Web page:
Interestingly, what wasn’t included was asphyxiation, which prior medical experts who testified before Baker identified as the reason Floyd was dead, after former Minneapolis policeman Derek Chauvin knelt on his neck for more than nine minutes.
But, Baker also noted in his testimony that Floyd “was generally healthy on May 25 before the events of that evening."
The defense has consistently used heart disease, drug use and other health conditions rather than police restraint leading to the loss of life.
But Baker, while pointing out multiple conditions including damage to Floyd’s heart muscle (no visible or microscopic damage), a tumor, sickle cell trait and a bout with COVID-19, were not direct causes of his death, that “the law enforcement subdual, restraint and the neck compression was just more than Mr. Floyd could take by virtue of those heart conditions.”
Special prosecutor Jerry Blackwell had no further questions after about 30 minutes, leaving space for an expected lengthy cross examination from defense attorney Eric Nelson.
Forensic Doctor Agrees With Others That George Floyd’s Death Was Caused By Officers, Not Drugs or Heart Attack
The Derek Chauvin trial prosecution began Friday with testimony from Dr. Lindsey Thomas, who was the chief of the Minnesota Regional Medical Examiner's Office, which served eight counties in the state. She is currently semi-retired but consults for various medical examiner’s offices around the country.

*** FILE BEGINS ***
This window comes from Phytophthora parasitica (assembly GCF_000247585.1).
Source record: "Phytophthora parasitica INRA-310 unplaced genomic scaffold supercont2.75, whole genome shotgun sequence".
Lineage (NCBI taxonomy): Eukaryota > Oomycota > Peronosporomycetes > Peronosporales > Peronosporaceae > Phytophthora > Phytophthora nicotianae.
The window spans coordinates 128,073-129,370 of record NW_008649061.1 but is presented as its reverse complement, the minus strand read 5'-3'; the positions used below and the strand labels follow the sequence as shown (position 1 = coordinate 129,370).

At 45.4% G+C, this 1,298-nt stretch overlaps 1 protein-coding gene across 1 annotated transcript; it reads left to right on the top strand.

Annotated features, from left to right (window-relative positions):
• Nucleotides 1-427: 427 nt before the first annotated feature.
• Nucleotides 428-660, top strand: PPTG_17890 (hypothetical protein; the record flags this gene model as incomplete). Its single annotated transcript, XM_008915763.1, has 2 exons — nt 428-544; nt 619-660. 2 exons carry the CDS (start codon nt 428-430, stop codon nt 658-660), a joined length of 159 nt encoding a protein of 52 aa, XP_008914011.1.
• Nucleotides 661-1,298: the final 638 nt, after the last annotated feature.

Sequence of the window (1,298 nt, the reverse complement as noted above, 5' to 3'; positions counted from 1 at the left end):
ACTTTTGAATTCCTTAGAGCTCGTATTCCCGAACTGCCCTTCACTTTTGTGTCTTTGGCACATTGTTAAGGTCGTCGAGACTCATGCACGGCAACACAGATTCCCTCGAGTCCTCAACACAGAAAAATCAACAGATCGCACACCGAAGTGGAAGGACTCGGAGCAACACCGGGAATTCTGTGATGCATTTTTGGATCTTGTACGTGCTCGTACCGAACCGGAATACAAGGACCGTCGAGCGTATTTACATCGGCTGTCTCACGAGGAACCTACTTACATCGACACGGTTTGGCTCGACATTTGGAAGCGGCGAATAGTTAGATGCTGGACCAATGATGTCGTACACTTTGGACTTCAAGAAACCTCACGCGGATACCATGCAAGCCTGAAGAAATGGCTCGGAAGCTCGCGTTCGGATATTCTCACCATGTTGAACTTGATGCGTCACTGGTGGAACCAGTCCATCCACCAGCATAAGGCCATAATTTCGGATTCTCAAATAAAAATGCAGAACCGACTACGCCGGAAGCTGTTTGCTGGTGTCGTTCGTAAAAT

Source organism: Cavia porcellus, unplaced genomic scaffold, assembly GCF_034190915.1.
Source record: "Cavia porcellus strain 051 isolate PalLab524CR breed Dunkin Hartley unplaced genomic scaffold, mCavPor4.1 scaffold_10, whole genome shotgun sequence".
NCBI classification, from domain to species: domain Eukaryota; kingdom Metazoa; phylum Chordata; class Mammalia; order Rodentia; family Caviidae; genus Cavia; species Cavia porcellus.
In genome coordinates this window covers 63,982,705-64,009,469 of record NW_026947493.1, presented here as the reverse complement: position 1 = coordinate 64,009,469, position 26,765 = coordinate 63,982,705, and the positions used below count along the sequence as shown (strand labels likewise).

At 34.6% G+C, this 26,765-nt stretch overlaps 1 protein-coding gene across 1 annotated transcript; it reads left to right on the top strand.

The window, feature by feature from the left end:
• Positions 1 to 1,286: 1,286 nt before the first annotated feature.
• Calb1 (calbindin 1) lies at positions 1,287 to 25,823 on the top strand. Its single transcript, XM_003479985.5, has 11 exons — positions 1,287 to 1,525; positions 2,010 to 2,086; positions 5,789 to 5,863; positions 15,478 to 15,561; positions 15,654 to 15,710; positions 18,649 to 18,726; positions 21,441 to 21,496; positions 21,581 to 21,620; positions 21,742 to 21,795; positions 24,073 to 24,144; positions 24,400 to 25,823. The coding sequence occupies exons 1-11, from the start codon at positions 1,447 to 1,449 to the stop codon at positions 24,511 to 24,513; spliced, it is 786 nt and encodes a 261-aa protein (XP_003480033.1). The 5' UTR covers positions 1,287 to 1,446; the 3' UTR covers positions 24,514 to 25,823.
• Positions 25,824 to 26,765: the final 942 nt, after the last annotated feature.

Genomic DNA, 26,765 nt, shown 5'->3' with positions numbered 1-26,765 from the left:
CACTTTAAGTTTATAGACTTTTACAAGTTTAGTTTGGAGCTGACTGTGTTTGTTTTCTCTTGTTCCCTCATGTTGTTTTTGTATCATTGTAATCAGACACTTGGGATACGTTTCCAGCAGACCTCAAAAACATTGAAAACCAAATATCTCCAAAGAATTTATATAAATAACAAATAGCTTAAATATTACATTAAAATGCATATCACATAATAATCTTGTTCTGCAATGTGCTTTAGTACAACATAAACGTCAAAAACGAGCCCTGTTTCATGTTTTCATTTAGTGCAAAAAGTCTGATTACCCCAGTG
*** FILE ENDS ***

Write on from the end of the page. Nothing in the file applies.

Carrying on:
A 37-year forensic pathologist, Thomas -- who is not being paid -- was brought in to examine the Floyd case files which include videos, George Floyd’s own history and other material. She also has a professional relationship with Hennepin County Medical Examiner Andrew Baker, whose testimony is expected later.
She noted what was on Floyd’s death certificate, that his heart and lungs stopped due to “subdual restraint and compression” by law enforcement, she testified under questioning from Special Prosecutor Jerry Blackwell.
Using footage from the body camera videos of the officers responding at George Floyd’s arrest on May 25, 2020, she said they were very instructive in determining what happened to him. The autopsy, which she did not perform, ruled out causes of death like stroke, heart attack or other natural means.
She pointed to the prone position Floyd was placed in while in handcuffs: "That's already a bit of a difficult position to be in. Then at times at least three officers on top of him, it prevents him from moving his body into a position where he can adequately use the bellows function,” which means normal chest expansion for breathing.
Blackwell, alluding to the defense’s contention that drugs were the cause of Floyd’s death rather than police restraint, asked about the manner of death being consistent with consumption of fentanyl or methamphetamine, which were found in Floyd’s vehicle and in the police car where officers tried to place him,
In Fentanyl deaths, she said the victims “often are found just kind of slumped over," which was not apparent with Floyd. Further, she said, with methamphetamine, the amount found in his body was “not particularly high.” So she ruled out a drug overdose as a cause of Floyd’s death.
She also noted the abrasions on his body including his wrists, his face and his knuckles, which she said was consistent with a person struggling to get oxygen when they are lying in the prone position and being constricted.
“There's no evidence to suggest he would have died that night except for the interactions with law enforcement," she said.